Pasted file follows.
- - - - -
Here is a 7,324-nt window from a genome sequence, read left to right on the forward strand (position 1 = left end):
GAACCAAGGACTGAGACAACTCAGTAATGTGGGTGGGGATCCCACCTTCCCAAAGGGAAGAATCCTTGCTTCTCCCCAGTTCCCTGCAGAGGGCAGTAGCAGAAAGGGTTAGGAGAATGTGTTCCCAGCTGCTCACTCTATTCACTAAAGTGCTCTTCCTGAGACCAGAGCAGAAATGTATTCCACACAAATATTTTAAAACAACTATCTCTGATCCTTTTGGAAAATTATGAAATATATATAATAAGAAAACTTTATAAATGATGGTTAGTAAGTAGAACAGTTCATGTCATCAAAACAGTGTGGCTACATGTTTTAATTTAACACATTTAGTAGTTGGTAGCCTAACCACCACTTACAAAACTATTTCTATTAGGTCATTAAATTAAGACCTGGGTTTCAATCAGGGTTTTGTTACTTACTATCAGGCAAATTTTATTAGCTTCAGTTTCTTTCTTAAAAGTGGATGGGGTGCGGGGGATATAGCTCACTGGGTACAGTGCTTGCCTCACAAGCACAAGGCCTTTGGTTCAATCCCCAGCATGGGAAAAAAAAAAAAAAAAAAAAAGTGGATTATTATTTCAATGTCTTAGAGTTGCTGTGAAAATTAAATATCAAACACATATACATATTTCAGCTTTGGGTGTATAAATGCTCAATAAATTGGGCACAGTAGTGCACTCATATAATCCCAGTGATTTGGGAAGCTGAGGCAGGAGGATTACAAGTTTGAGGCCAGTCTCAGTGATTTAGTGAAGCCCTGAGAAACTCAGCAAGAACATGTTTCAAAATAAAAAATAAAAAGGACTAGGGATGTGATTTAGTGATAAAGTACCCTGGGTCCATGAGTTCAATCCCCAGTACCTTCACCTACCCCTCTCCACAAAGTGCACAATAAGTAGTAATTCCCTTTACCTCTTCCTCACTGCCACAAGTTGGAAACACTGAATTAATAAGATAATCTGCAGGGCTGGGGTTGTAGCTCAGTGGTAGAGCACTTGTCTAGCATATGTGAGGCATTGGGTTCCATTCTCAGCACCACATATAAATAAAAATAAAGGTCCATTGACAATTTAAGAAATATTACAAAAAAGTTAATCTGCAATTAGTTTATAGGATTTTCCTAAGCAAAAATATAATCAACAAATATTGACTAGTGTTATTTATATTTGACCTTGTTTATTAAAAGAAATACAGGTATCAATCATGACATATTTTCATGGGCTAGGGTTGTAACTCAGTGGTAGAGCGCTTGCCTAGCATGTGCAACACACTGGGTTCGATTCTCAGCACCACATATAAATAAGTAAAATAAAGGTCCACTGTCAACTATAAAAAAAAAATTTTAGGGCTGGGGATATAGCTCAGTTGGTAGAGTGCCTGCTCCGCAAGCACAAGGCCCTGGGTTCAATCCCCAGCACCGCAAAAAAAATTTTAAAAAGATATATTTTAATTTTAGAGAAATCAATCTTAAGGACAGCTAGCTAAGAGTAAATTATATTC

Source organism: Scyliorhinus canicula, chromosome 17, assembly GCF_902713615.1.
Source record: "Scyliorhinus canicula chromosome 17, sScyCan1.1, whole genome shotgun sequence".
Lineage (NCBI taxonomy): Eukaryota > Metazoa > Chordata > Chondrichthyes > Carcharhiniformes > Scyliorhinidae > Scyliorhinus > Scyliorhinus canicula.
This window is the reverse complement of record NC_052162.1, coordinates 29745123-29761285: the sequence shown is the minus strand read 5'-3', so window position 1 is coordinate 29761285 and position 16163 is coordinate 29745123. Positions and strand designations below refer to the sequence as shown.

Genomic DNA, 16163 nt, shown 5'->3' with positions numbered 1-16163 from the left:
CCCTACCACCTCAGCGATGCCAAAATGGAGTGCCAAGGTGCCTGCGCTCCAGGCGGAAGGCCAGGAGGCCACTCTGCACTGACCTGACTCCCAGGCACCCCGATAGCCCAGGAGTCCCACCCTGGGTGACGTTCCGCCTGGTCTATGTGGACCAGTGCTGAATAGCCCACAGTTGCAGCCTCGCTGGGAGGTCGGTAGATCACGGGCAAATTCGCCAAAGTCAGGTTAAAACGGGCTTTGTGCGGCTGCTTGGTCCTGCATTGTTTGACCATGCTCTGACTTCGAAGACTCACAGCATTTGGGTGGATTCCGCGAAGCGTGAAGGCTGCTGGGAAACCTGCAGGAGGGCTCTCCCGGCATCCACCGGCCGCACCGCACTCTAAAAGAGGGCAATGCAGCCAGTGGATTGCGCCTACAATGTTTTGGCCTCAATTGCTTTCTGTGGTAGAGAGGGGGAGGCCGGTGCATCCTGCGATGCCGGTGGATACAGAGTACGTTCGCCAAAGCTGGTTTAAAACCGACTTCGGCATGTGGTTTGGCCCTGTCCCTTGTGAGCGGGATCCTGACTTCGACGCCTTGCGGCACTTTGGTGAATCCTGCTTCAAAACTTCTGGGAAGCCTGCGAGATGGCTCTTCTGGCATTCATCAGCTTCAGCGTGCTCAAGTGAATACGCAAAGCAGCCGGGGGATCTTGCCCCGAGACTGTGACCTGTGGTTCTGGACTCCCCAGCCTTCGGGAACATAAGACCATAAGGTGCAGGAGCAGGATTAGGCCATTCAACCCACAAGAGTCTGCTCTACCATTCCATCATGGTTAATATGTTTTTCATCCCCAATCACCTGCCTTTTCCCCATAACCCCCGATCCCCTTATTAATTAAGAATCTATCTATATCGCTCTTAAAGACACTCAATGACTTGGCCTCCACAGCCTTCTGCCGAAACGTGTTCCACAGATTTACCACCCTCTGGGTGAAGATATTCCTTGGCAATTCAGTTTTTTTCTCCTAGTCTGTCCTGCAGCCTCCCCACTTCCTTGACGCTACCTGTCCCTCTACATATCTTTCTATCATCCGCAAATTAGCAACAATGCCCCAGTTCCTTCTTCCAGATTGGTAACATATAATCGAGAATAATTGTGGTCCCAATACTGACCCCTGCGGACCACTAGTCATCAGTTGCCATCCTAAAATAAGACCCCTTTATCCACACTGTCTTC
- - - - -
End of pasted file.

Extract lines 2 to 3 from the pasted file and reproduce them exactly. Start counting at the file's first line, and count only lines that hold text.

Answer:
GAACCAAGGACTGAGACAACTCAGTAATGTGGGTGGGGATCCCACCTTCCCAAAGGGAAGAATCCTTGCTTCTCCCCAGTTCCCTGCAGAGGGCAGTAGCAGAAAGGGTTAGGAGAATGTGTTCCCAGCTGCTCACTCTATTCACTAAAGTGCTCTTCCTGAGACCAGAGCAGAAATGTATTCCACACAAATATTTTAAAACAACTATCTCTGATCCTTTTGGAAAATTATGAAATATATATAATAAGAAAACTTTATAAATGATGGTTAGTAAGTAGAACAGTTCATGTCATCAAAACAGTGTGGCTACATGTTTTAATTTAACACATTTAGTAGTTGGTAGCCTAACCACCACTTACAAAACTATTTCTATTAGGTCATTAAATTAAGACCTGGGTTTCAATCAGGGTTTTGTTACTTACTATCAGGCAAATTTTATTAGCTTCAGTTTCTTTCTTAAAAGTGGATGGGGTGCGGGGGATATAGCTCACTGGGTACAGTGCTTGCCTCACAAGCACAAGGCCTTTGGTTCAATCCCCAGCATGGGAAAAAAAAAAAAAAAAAAAAAGTGGATTATTATTTCAATGTCTTAGAGTTGCTGTGAAAATTAAATATCAAACACATATACATATTTCAGCTTTGGGTGTATAAATGCTCAATAAATTGGGCACAGTAGTGCACTCATATAATCCCAGTGATTTGGGAAGCTGAGGCAGGAGGATTACAAGTTTGAGGCCAGTCTCAGTGATTTAGTGAAGCCCTGAGAAACTCAGCAAGAACATGTTTCAAAATAAAAAATAAAAAGGACTAGGGATGTGATTTAGTGATAAAGTACCCTGGGTCCATGAGTTCAATCCCCAGTACCTTCACCTACCCCTCTCCACAAAGTGCACAATAAGTAGTAATTCCCTTTACCTCTTCCTCACTGCCACAAGTTGGAAACACTGAATTAATAAGATAATCTGCAGGGCTGGGGTTGTAGCTCAGTGGTAGAGCACTTGTCTAGCATATGTGAGGCATTGGGTTCCATTCTCAGCACCACATATAAATAAAAATAAAGGTCCATTGACAATTTAAGAAATATTACAAAAAAGTTAATCTGCAATTAGTTTATAGGATTTTCCTAAGCAAAAATATAATCAACAAATATTGACTAGTGTTATTTATATTTGACCTTGTTTATTAAAAGAAATACAGGTATCAATCATGACATATTTTCATGGGCTAGGGTTGTAACTCAGTGGTAGAGCGCTTGCCTAGCATGTGCAACACACTGGGTTCGATTCTCAGCACCACATATAAATAAGTAAAATAAAGGTCCACTGTCAACTATAAAAAAAAAATTTTAGGGCTGGGGATATAGCTCAGTTGGTAGAGTGCCTGCTCCGCAAGCACAAGGCCCTGGGTTCAATCCCCAGCACCGCAAAAAAAATTTTAAAAAGATATATTTTAATTTTAGAGAAATCAATCTTAAGGACAGCTAGCTAAGAGTAAATTATATTC

Source organism: Scyliorhinus canicula, chromosome 17, assembly GCF_902713615.1.